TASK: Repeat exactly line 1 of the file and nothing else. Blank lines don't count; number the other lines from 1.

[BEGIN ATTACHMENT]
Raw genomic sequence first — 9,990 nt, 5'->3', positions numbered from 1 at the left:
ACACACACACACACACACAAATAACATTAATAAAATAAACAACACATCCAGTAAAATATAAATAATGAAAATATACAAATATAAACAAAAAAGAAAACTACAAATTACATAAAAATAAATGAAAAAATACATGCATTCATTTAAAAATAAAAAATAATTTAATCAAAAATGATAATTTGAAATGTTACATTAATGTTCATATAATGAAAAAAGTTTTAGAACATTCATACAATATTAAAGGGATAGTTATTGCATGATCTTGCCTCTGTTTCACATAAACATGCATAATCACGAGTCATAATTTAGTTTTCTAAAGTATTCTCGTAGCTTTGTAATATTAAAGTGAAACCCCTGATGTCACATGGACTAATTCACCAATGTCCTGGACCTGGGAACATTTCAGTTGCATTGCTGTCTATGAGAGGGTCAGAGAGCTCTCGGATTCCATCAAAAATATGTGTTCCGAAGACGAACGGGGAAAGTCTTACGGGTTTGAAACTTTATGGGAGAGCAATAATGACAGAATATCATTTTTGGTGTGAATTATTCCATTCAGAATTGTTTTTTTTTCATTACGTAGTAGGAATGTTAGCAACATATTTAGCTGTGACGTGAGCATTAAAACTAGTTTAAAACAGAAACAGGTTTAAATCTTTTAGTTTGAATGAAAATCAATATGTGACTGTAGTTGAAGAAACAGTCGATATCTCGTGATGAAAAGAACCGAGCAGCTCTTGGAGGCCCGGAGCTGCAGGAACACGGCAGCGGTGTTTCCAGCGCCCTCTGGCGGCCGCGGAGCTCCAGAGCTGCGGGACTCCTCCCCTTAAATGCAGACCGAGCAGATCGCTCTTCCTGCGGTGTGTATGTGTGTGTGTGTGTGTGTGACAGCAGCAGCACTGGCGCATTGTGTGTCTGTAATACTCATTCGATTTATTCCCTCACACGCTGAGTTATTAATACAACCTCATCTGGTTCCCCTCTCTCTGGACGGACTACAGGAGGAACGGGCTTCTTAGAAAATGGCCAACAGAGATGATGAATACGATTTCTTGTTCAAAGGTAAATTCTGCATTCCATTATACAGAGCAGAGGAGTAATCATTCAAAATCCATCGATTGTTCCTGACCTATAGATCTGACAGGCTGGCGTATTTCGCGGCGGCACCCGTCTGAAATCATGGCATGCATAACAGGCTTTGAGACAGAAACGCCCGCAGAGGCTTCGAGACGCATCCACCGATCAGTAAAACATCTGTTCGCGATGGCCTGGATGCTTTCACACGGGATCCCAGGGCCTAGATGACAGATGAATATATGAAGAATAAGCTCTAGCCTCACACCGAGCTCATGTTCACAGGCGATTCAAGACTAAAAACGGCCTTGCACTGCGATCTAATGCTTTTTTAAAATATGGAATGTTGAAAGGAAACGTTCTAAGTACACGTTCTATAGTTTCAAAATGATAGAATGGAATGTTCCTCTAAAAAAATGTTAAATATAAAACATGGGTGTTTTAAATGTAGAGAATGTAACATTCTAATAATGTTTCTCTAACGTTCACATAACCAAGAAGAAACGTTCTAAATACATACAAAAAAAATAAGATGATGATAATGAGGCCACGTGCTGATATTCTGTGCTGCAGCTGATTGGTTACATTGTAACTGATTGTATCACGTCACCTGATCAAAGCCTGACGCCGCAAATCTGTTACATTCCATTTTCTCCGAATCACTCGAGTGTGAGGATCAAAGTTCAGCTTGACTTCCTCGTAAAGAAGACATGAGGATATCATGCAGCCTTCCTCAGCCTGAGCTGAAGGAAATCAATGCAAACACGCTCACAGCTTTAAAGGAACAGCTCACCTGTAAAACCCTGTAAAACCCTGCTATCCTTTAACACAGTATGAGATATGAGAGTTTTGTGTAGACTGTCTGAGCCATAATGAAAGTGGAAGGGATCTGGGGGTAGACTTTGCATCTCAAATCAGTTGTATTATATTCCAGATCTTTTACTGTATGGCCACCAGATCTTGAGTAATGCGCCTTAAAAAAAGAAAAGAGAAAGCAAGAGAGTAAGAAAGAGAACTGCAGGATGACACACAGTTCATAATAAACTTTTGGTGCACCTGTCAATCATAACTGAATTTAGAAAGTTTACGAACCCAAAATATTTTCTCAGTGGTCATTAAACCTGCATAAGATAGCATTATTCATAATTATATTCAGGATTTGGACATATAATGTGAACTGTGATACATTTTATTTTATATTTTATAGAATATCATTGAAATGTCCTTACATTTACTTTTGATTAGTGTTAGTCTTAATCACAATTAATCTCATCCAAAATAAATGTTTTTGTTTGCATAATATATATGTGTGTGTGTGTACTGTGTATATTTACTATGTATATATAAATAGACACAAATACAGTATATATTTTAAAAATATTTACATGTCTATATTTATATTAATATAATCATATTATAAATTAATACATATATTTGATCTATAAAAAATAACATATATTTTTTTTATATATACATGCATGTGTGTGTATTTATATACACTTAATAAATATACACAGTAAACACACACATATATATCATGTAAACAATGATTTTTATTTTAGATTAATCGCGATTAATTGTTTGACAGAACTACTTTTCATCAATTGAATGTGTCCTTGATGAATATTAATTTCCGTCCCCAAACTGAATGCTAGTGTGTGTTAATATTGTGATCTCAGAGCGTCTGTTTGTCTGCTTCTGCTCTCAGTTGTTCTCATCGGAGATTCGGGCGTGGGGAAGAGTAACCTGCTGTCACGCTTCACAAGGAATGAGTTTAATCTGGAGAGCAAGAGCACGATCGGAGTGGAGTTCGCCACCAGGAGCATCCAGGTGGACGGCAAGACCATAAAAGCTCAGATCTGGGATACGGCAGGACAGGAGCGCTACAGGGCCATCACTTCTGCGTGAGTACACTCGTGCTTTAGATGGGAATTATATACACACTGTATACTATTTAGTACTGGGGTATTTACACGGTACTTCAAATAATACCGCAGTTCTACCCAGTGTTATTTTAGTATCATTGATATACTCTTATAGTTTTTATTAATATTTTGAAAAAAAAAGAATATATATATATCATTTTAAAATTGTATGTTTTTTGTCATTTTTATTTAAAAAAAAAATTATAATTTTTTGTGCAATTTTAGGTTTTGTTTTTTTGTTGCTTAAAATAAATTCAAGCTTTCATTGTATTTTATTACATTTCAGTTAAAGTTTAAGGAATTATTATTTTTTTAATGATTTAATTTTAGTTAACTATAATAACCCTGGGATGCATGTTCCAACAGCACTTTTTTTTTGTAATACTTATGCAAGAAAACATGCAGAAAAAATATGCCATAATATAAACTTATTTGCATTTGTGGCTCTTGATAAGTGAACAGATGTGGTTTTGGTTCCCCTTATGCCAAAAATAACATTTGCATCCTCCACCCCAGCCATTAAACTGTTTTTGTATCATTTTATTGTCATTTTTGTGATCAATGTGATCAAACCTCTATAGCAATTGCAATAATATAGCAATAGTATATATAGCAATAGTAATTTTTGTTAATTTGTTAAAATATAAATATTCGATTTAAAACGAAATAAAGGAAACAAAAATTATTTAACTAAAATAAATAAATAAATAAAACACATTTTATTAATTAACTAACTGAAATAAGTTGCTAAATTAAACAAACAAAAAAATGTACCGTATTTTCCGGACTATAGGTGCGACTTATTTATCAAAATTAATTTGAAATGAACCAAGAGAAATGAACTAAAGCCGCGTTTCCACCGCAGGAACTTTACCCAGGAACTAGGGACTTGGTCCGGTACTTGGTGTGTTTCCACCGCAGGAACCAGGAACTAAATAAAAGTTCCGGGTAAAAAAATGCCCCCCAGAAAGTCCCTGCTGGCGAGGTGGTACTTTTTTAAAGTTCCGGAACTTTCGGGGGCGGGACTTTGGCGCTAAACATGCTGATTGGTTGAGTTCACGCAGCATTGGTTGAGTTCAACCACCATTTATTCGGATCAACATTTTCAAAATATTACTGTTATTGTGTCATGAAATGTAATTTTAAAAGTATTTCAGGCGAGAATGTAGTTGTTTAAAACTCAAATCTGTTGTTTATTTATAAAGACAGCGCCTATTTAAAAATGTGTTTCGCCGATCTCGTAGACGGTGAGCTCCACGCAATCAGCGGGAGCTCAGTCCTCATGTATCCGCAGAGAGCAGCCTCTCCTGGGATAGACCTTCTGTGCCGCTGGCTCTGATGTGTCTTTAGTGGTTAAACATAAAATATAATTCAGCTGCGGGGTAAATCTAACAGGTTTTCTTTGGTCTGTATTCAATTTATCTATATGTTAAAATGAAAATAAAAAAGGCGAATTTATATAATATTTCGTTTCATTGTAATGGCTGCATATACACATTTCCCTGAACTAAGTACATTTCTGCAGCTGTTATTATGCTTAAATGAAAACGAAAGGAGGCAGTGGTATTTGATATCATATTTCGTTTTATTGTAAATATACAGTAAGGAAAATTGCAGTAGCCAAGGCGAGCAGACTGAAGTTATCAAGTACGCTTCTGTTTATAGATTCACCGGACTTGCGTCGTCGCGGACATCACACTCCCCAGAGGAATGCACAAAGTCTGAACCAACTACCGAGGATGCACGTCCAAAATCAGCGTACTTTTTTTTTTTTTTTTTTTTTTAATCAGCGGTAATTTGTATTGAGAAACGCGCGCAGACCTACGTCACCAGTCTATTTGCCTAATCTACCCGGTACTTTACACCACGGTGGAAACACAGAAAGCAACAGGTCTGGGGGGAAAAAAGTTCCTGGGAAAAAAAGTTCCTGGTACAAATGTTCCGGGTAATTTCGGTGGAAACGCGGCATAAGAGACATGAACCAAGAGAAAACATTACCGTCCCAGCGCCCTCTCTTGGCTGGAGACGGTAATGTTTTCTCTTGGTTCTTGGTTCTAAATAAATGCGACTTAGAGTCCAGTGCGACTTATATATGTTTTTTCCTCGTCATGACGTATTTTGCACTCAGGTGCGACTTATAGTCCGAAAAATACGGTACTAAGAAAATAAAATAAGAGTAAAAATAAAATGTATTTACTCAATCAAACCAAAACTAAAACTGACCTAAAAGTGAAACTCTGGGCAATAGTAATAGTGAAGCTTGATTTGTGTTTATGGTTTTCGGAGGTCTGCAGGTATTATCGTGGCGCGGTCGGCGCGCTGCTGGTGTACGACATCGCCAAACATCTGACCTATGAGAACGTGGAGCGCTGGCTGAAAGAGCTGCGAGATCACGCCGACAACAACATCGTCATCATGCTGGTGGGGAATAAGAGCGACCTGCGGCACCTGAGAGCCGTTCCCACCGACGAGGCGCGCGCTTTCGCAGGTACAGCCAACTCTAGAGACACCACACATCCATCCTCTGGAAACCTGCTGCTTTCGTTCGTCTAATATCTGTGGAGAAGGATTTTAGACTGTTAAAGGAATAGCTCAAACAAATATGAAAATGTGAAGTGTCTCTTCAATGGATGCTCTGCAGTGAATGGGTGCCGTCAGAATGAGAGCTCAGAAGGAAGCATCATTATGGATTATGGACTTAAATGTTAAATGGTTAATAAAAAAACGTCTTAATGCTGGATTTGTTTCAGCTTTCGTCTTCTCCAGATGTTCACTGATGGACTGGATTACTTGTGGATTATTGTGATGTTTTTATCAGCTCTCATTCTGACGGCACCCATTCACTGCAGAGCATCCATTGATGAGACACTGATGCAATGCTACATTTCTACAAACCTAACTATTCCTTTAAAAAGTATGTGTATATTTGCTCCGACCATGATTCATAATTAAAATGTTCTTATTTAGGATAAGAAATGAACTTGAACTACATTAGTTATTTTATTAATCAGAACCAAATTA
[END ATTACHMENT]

Raw genomic sequence first — 9,990 nt, 5'->3', positions numbered from 1 at the left: